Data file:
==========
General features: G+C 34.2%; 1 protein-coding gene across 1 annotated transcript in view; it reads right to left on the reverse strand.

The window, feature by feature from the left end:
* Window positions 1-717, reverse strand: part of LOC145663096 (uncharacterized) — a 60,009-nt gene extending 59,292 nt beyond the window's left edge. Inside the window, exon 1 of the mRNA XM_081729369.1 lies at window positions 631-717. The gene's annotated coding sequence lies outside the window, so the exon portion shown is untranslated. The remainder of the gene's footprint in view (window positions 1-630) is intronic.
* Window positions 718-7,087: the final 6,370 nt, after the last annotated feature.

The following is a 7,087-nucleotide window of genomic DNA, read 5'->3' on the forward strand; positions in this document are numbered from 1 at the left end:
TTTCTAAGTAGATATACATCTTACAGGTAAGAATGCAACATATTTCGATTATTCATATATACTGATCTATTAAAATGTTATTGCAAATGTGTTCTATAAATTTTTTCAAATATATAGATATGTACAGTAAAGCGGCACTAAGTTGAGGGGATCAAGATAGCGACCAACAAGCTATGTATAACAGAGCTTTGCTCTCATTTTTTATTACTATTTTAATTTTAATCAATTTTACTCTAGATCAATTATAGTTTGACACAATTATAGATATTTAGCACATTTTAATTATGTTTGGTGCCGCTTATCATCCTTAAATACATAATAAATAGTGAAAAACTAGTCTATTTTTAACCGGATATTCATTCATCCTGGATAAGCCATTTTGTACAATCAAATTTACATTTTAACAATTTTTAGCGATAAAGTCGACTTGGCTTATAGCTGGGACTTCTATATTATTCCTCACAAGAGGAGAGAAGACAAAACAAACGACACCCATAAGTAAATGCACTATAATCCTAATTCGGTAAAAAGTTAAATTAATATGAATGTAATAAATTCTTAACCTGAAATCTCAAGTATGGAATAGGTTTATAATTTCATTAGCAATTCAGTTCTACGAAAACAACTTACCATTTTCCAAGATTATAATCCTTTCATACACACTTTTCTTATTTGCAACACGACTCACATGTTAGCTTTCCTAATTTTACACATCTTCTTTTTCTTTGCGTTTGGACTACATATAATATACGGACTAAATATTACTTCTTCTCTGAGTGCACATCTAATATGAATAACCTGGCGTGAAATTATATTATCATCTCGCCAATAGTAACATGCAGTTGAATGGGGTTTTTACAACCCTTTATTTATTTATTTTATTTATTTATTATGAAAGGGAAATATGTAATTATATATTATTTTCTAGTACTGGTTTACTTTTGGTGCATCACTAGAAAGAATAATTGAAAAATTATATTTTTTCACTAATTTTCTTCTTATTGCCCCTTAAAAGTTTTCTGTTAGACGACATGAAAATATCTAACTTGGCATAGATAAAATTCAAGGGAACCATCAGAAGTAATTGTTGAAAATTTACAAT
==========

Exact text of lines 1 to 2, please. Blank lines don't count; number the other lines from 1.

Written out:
General features: G+C 34.2%; 1 protein-coding gene across 1 annotated transcript in view; it reads right to left on the reverse strand.

The window, feature by feature from the left end: